The spring of eternal life may never be found, but a remote mountain village in canton Graubünden has come close.This content was published on April 13, 2004 - 10:11
The people in the village of Vals make their living from thermal waters and the rock from which it springs.
The narrow road leading to the valley of Vals was blasted out of the hard granite mountainside, and snakes high above a river gorge.
Water and stone are the only natural resources in this primeval alpine landscape, yet a thriving economy has sprung from it.
More than 400 litres of thermal water a minute flow from Vals’s two springs. Half of it is conducted to the “Valser” mineral water bottling plant, and the rest to the Vals spa.
There has been a health resort here for about 40 years, but it was not until 1996 when the village opened a new spa that Vals began attracting attention.
Built from local quartz by star Swiss architect, Peter Zumthor, the spa brings together the champagne of Swiss mineral waters with the precious stone from which it gushes.
Zumthor used about 40,000 stone tiles and piled them on top of one another to form walls around a catacomb of chambers of varying sizes, much like the inner spaces of a temple devoted to the senses.
“At first, he wanted to build a spa inside the mountain,” says Annalisa Zumthor, resort director and wife of the architect.
“Another idea was to carve out giant boulders and to bathe inside, but these plans were not really feasible.
“Finally, he thought about disassembling the mountain and building it up again, layer by layer. So his idea to have a spa inside a mountain was successful in the end.”
The spa was declared a historic landmark only two years after it opened, and people have been flocking to it ever since to marvel at the architecture and relax in its curative waters.
The design was “motivated by the wish to establish a special relationship between the baths and the primal energy and geology of the mountain landscape”, explains the architect in a foreword to a booklet on the spa.
“It’s a fascination with the mystical properties of the stone world inside mountains… with light reflected on water or radiating in steam-filled air… [with] the singular acoustics of bubbling water in a world of stone.”
The Zumthor creation has also contributed greatly to the village’s wellbeing, providing it with a badly needed economic boost.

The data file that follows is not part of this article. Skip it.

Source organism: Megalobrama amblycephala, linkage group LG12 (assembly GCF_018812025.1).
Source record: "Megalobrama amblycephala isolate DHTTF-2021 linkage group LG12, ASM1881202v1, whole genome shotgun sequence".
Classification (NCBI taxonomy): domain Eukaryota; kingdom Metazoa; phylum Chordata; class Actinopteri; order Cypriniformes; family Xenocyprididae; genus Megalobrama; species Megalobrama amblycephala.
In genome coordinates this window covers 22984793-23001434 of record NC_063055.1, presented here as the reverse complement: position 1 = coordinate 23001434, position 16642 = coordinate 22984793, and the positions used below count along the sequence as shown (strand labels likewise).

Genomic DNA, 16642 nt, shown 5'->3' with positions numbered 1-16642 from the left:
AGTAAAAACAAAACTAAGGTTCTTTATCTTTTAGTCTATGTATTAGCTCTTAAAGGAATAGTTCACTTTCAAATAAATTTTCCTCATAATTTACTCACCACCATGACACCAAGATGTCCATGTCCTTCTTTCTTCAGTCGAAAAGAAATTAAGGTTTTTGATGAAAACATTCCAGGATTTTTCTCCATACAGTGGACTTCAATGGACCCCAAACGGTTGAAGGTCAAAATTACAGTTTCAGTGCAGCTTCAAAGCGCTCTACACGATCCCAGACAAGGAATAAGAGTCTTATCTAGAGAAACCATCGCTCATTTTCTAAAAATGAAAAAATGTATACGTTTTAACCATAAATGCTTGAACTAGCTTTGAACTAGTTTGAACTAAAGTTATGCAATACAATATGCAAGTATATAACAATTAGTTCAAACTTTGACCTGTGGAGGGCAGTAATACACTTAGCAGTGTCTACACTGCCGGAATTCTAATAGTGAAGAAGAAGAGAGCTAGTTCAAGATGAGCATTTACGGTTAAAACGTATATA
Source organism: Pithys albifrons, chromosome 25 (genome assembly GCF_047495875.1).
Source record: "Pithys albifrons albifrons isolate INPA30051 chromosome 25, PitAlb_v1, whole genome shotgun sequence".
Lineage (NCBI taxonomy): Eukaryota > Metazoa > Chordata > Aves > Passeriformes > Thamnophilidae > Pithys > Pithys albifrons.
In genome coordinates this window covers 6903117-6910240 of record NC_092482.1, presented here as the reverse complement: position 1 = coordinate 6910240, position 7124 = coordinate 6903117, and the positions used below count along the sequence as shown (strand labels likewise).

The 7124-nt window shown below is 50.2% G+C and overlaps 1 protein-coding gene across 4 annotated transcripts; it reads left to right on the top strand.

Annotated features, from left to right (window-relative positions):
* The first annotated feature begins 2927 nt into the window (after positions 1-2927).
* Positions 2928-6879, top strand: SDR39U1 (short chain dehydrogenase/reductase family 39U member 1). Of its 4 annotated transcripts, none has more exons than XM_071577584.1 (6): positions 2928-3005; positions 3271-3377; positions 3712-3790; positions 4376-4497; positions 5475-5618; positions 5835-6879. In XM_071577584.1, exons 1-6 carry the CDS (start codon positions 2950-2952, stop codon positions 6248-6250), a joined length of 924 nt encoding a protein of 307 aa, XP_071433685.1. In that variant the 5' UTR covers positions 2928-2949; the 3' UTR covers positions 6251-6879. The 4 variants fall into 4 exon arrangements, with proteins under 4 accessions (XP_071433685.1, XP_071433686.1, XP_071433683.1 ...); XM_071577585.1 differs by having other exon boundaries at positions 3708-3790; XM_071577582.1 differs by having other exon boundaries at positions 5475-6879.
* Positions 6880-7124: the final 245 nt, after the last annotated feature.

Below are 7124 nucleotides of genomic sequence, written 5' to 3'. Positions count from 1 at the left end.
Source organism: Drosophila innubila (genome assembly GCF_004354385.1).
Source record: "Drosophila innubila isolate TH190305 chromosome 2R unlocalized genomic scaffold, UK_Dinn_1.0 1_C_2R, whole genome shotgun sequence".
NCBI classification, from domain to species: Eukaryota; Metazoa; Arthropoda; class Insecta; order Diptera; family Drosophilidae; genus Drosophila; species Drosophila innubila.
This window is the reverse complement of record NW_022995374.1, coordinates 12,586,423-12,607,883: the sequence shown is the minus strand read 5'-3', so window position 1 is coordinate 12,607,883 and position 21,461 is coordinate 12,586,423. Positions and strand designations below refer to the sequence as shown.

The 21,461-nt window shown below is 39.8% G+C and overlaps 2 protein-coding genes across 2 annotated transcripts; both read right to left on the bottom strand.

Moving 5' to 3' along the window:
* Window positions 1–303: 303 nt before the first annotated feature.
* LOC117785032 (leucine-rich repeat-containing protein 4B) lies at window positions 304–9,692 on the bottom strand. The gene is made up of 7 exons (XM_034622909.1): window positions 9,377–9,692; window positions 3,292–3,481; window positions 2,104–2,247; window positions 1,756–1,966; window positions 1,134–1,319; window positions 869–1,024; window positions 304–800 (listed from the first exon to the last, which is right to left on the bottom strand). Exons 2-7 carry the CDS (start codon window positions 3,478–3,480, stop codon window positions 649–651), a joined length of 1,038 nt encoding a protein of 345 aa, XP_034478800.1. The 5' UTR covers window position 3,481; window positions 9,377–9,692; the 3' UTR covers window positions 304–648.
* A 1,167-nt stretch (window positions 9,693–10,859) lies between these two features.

When the town purchased the old spa and hotel, the initiators of the project decided to steer clear of the trend of turning health resorts into fun parks complete with water gadgets and slides.
Instead, they built something that suited the valley’s character.
When Zumthor arrived on the scene, he realised the need to highlight the local geology and took advantage of what was available from the Truffer quarry.
“It’s the varied colours of the quartzite in the rock that makes it so precious,” says Pius Truffer, who runs the family business.
“It resembles marble so it can be used inside buildings and yet has a very high resistance to frost, so it’s ideal for outside applications as well,” he continues.
Truffer’s latest high-profile contract is with the Swiss government. He is supplying the stone tiles which will cover the surface of the remodelled square in front of the parliament building in Bern.
“The intention is to display a cross-section of the Swiss Alps,” says Truffer.
“The geology of our mountains can be seen in the mixture of the different colours of quartz that appear in our stone.”
When the new square is unveiled on August 1, Swiss national day, Vals will have another first-class calling card besides its well-known mineral water and acclaimed spa.
swissinfo, Dale Bechtel in Vals
Vals has a population of about 1,000.
It is best known for its spa and Valser mineral water.
The resort is most popular in winter when tourists combine a visit to the spa with skiing on Vals’ slopes.
The Vals spa was built by star Swiss architect, Peter Zumthor. Vals has the only thermal springs in canton Graubünden. The water comes out of the ground at 25 degrees Celsius at one source, and 29.8 degrees at the other.
The spa was built using quartz from a local quarry.
Vals also has a mineral water bottling plant, Valser, which was purchased by Coca-Cola two years ago.
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